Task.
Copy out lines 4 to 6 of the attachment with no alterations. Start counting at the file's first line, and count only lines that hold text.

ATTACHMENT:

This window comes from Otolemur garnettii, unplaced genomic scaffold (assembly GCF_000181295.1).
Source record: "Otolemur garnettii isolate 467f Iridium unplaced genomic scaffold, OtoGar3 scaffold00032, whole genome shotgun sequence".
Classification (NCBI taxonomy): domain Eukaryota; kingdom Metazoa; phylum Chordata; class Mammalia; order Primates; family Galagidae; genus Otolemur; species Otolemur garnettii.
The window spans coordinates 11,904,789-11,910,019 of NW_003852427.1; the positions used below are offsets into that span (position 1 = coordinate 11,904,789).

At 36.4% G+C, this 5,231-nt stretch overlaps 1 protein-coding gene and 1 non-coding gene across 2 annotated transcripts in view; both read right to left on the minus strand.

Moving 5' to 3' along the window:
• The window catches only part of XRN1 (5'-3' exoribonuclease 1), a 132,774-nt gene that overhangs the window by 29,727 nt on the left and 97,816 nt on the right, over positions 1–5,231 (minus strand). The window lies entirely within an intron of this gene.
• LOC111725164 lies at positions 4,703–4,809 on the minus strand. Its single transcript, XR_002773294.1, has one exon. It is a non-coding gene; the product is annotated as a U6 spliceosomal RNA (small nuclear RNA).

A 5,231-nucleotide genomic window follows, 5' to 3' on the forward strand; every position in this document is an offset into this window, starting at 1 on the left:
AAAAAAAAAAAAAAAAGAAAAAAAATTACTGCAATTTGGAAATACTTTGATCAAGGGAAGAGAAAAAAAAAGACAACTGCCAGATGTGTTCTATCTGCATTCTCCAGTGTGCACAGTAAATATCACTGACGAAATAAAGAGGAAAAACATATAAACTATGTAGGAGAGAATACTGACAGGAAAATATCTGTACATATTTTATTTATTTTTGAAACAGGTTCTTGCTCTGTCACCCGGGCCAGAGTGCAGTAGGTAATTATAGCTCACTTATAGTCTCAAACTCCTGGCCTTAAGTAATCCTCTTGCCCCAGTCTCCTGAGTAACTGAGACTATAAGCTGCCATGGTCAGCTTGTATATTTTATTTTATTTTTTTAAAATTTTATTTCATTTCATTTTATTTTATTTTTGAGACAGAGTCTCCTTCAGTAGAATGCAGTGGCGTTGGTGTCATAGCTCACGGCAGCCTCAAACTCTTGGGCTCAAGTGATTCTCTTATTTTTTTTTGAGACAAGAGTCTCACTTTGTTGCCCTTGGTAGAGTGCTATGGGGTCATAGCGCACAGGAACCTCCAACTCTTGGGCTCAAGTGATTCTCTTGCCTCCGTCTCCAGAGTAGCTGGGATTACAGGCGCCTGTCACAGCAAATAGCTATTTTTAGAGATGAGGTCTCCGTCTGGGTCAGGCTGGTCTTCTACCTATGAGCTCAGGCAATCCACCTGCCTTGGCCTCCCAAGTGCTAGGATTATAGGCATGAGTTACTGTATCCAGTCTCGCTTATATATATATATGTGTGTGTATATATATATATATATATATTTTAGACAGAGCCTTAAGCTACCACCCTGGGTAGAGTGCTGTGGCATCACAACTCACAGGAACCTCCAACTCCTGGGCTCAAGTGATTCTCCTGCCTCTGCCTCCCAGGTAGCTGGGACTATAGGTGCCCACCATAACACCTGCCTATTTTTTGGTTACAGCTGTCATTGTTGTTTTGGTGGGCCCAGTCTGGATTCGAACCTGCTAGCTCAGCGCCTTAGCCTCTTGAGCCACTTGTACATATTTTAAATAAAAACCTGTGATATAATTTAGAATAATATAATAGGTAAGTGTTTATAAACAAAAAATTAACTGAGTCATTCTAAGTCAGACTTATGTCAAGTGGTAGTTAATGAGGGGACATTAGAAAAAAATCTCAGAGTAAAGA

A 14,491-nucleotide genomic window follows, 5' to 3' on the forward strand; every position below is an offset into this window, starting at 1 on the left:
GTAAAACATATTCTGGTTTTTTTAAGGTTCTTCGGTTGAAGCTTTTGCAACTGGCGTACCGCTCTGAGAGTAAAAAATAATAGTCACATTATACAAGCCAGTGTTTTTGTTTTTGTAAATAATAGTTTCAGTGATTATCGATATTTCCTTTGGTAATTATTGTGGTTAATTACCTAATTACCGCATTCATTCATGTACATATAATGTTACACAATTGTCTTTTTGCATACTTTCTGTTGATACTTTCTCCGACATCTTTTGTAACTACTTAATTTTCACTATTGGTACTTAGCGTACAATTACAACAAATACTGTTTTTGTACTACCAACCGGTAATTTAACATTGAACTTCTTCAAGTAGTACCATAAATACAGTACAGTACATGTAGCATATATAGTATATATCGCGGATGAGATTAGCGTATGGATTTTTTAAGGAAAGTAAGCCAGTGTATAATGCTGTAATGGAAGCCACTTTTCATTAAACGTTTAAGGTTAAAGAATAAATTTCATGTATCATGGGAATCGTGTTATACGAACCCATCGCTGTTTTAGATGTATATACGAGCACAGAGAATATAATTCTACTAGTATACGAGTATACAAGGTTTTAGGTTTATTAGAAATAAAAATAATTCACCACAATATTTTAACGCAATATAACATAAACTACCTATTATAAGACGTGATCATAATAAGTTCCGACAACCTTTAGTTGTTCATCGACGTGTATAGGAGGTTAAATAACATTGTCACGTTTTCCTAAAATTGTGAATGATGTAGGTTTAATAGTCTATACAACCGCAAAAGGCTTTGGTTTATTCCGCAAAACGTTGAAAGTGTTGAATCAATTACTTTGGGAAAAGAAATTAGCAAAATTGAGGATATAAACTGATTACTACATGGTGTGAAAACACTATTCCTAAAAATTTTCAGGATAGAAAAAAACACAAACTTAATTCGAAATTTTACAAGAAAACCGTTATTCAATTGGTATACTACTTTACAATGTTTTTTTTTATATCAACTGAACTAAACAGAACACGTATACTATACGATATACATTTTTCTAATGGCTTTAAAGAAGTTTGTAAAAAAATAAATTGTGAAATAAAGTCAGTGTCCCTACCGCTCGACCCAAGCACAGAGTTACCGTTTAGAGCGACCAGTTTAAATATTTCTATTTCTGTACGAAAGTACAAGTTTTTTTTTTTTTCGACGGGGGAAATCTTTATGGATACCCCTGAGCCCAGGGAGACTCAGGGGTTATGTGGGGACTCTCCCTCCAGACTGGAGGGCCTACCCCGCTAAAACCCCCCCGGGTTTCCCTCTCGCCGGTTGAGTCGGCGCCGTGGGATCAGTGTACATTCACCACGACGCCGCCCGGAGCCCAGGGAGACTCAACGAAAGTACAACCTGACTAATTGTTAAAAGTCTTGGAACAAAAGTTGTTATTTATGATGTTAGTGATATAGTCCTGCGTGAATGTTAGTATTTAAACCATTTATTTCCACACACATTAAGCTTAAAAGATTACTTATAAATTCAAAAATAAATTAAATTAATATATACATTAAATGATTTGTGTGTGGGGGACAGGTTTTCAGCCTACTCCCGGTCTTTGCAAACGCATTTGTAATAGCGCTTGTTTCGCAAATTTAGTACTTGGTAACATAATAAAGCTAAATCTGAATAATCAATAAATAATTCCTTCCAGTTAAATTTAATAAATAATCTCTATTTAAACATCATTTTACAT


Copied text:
The window spans coordinates 11,904,789-11,910,019 of NW_003852427.1; the positions used below are offsets into that span (position 1 = coordinate 11,904,789).

At 36.4% G+C, this 5,231-nt stretch overlaps 1 protein-coding gene and 1 non-coding gene across 2 annotated transcripts in view; both read right to left on the minus strand.

Moving 5' to 3' along the window: